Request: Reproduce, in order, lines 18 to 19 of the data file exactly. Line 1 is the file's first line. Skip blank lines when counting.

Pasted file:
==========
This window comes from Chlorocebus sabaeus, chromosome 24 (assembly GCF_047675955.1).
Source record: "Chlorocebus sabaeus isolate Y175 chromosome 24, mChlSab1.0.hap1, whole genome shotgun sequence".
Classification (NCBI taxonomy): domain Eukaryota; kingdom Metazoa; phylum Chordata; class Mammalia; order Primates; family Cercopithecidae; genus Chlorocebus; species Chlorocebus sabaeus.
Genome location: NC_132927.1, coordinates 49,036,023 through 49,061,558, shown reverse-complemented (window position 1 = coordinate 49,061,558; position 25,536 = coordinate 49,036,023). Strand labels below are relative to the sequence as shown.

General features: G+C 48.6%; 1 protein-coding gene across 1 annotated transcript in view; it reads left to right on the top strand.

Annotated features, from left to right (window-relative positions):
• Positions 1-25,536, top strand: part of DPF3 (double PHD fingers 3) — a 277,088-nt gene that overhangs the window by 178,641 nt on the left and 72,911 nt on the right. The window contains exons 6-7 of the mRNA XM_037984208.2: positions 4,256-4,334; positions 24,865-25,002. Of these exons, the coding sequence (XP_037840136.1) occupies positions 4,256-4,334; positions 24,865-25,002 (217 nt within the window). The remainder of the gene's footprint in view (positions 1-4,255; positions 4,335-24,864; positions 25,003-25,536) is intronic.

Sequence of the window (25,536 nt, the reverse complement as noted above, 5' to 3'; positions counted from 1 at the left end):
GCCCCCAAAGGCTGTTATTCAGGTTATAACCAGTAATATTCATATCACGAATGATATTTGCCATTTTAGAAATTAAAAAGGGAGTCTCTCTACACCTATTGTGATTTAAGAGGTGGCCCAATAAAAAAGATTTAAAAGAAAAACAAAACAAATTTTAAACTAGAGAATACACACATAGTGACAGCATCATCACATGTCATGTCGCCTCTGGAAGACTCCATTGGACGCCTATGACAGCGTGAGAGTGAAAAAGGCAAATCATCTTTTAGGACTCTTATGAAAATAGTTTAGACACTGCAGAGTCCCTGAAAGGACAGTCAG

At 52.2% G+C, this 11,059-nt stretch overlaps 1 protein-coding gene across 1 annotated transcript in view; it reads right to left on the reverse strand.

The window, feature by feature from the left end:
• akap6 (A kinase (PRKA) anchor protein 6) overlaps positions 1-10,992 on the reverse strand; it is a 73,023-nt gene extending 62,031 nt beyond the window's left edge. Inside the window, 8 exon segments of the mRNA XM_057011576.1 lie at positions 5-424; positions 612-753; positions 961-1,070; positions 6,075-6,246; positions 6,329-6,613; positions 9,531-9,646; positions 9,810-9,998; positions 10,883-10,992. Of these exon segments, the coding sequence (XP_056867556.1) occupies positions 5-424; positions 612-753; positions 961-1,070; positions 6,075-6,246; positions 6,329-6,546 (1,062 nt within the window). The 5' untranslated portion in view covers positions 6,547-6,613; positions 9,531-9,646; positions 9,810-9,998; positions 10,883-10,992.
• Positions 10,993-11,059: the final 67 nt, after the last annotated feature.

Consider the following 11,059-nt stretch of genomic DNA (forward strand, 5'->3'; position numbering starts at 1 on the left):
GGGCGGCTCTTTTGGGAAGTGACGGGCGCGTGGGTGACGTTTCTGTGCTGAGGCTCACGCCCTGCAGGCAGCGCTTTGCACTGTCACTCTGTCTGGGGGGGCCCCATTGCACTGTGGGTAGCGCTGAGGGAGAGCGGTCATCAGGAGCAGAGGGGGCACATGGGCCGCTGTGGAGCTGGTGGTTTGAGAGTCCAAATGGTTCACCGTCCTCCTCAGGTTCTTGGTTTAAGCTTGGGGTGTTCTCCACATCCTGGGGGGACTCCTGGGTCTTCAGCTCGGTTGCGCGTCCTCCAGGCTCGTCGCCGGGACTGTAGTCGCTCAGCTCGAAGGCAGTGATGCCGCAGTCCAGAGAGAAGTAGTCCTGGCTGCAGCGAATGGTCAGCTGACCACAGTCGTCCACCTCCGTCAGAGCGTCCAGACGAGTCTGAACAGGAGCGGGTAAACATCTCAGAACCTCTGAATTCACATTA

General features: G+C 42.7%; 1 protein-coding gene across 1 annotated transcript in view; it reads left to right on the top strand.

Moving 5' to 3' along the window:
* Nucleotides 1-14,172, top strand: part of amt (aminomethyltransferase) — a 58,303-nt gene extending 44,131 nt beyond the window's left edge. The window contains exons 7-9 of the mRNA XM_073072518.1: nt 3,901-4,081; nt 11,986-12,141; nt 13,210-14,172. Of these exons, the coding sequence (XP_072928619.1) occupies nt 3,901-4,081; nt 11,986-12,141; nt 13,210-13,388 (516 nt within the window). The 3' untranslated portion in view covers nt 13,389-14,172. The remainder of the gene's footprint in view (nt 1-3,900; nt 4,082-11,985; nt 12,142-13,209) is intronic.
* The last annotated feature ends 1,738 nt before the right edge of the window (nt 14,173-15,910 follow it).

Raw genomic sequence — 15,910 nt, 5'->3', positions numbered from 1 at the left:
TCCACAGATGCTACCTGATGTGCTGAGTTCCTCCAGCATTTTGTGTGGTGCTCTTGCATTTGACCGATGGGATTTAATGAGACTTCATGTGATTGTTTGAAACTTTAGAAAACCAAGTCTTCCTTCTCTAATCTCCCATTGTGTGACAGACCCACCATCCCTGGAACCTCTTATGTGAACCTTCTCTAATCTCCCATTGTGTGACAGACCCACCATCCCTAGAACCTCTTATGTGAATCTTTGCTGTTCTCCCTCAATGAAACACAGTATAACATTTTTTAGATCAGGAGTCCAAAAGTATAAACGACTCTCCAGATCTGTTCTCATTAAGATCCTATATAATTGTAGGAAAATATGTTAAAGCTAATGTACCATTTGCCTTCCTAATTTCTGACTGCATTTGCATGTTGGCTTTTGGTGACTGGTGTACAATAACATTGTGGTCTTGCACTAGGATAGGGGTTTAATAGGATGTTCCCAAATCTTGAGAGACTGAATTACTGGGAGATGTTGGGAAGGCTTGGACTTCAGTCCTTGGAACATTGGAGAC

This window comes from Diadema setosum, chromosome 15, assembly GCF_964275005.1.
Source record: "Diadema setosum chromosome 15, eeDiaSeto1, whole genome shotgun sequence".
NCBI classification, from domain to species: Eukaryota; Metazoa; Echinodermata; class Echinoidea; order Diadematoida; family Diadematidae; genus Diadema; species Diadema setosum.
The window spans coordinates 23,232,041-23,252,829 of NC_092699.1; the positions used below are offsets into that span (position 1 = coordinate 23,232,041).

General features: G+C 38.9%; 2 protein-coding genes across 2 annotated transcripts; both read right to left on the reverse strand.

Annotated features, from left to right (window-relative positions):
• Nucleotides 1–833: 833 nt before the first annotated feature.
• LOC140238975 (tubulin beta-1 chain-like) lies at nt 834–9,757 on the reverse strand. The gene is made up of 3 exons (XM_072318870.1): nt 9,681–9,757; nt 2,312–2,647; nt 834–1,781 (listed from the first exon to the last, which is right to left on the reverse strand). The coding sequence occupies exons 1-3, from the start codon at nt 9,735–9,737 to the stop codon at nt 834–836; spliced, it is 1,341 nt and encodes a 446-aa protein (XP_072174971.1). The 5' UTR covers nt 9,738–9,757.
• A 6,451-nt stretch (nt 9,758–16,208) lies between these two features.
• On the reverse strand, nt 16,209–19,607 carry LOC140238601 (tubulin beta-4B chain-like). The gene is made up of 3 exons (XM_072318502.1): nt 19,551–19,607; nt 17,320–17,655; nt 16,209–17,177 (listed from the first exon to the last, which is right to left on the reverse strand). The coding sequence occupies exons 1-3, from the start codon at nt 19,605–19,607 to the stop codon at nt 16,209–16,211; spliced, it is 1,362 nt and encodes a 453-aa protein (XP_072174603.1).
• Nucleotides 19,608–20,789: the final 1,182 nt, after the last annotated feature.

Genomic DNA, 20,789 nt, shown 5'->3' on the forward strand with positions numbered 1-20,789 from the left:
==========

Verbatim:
* Nucleotides 1-14,172, top strand: part of amt (aminomethyltransferase) — a 58,303-nt gene extending 44,131 nt beyond the window's left edge. The window contains exons 7-9 of the mRNA XM_073072518.1: nt 3,901-4,081; nt 11,986-12,141; nt 13,210-14,172. Of these exons, the coding sequence (XP_072928619.1) occupies nt 3,901-4,081; nt 11,986-12,141; nt 13,210-13,388 (516 nt within the window). The 3' untranslated portion in view covers nt 13,389-14,172. The remainder of the gene's footprint in view (nt 1-3,900; nt 4,082-11,985; nt 12,142-13,209) is intronic.
* The last annotated feature ends 1,738 nt before the right edge of the window (nt 14,173-15,910 follow it).